On Thursday February 26, 2015, a group of St. Thomas students courageously organized a die/sit in in the Anderson Student Center. The purpose was to pay respect to the many lives lost to senseless violence in our country within the last year. As a brief recap to name just a few of those we lost: Tamir Rice (age 12) was shot and killed by police in Cleveland, OH in November of 2014; Micheal Brown (age 18) was shot and killed by police in Ferguson, MO in August of 2014; Eric Garner (age 43) died of neck compression from a chokehold at the hands of police in New York, NY July 2014; and most recently, three Muslim students attending the University of North Carolina, Dean Barakat (age 23), Yusor Abu-Salha (age 21), and Razon Abu-Salha (age 19) were shot and killed this past February by a neighbor.
According to student James Mite, President of the Black Empowerment Student Alliance, the protest had multiple goals: (1) It was intended to provide a safe space for students to express themselves, (2) It would allow students to pay respect for lives lost in the Black and Muslim community, and (3) It would build a community across cultural lines. In an email to several members of the community, Mr. Mite noted that his hope was “that students would leave the protest with a better sense of belonging here at St. Thomas.”
I decided to write this brief thought piece after learning about a series of posts to an anonymous social media site. As a diversity educator, I value diversity in all forms, including diversity of thought. Therefore, rather than let what could be an explosive situation go unchecked, I felt that this was a great learning opportunity for our campus community, to “build a community across cultural lines” as Mr. Mite stated as one of his goals for the protest.
February’s UST die/sit in stirred conflicting feelings from across our campus community. Why? My guess is that we had many members of our community examine the protest from their own lenses. The lives lost in the Black and Muslim communities have caused pain and outcry across many sectors of our country. As a Black male, having an understanding of historical oppression, and concerns over issues of trust, especially from those in positions of authority in this country, as well as the knowledge that any of the deaths noted above could easily have been me, a son, brother, father, or partner is frightening. But how could those who have not experienced the world, as I have understand my pain?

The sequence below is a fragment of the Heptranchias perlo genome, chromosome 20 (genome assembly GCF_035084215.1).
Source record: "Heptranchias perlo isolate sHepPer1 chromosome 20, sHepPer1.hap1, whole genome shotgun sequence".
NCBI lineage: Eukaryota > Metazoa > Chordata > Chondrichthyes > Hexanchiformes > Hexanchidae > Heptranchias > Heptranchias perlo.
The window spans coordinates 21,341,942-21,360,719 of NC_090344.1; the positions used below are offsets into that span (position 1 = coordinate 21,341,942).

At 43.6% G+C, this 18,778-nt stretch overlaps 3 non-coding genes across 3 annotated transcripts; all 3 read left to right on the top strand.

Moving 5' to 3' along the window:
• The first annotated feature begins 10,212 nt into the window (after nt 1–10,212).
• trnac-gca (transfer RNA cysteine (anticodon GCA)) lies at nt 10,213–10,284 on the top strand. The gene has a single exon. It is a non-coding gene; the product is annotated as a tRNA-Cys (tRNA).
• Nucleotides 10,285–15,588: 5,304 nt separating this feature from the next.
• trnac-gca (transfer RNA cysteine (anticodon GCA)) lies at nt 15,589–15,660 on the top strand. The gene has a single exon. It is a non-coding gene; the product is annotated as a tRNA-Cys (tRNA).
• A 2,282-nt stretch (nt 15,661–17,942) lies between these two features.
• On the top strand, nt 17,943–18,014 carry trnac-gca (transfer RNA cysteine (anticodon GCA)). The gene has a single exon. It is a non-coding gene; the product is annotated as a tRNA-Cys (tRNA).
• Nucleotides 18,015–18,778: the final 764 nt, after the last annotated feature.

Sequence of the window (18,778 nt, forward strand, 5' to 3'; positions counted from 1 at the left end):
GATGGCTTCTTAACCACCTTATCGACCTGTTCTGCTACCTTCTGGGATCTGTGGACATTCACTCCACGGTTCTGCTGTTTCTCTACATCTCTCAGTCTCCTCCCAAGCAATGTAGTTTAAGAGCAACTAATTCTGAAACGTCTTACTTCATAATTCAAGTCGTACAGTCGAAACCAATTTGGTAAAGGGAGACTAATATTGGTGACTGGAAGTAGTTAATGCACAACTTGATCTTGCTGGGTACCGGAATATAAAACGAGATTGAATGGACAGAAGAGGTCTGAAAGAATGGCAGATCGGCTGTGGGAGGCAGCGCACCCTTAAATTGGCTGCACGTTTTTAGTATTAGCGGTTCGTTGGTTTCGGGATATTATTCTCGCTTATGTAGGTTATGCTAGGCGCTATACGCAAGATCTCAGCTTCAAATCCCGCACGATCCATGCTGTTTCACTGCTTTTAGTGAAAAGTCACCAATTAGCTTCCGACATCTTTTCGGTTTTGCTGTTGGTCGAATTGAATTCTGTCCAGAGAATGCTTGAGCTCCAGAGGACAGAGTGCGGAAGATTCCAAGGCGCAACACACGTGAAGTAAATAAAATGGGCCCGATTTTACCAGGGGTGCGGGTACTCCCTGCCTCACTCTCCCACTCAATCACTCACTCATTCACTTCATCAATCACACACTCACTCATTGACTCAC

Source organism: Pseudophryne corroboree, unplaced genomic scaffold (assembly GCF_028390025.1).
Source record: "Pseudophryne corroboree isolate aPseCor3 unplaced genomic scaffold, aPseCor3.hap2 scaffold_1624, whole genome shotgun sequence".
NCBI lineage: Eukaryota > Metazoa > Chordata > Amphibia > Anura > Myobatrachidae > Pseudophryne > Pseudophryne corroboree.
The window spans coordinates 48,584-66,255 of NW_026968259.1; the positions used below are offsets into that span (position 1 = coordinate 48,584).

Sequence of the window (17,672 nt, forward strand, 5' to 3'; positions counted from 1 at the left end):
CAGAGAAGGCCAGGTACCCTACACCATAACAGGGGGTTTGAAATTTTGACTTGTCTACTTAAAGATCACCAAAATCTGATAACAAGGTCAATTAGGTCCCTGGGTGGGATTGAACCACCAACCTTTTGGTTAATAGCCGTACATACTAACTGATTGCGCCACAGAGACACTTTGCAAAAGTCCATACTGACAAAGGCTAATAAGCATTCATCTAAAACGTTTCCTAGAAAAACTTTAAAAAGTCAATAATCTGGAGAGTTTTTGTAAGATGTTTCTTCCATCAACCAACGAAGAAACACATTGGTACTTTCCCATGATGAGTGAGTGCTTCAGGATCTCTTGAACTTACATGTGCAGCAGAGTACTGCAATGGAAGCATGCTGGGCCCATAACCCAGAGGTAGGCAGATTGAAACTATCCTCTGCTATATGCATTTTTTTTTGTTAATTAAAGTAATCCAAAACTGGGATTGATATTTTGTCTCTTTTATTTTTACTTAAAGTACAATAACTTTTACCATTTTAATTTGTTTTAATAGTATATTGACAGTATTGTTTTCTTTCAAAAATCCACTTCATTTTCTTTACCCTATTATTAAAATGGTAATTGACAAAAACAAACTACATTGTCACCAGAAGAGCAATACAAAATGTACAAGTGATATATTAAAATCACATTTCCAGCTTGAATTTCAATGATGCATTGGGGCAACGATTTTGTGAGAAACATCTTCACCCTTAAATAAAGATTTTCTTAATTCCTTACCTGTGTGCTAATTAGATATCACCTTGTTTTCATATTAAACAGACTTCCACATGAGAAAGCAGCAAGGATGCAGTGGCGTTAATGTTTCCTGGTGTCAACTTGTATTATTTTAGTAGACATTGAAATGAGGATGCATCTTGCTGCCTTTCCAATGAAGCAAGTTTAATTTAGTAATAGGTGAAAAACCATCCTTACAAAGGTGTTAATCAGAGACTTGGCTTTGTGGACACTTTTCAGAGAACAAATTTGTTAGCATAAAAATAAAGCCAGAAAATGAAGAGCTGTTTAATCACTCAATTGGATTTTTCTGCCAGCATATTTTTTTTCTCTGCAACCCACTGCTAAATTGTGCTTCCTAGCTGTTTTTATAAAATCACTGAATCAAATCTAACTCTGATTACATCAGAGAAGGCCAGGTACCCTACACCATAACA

Conversely, for those who have grown up experiencing the police (or others in positions of authority) as being there to serve and protect them, how could they understand, that their lived experience interacting with the police is not universal? Arguably, we need to explore how our varied social identities bias how we see each other and the world around us. I write this to note that conflict around issues of diversity is not uncommon, but how we deal with our conflict will dictate the type of learning experience we can take from it.
I see this conflict as an opportunity to explore how our varied lived experience has caused us to think and interact as we do. Over the next several weeks, I will be working with the Division of Student Affairs to organize a series of Courageous Conversations. These conversations will serve as opportunities for us to address issues and learn about each other so that we can grow together as one community. I believe that we have a common interest in valuing each other and our diversity. Let’s make a commitment to challenge ourselves when we turn to the safety of our social identity and do something; let’s not be satisfied with continuing the status quo.
I want to encourage our community not to insult each other, or use personal attacks when we simply don’t understand conflicting realities. As noted above, diversity tension is inevitable, but we can argue our points responsibly.
Calvin R. Hill, Ph.D.
Diversity and Inclusion Officer
University of St. Thomas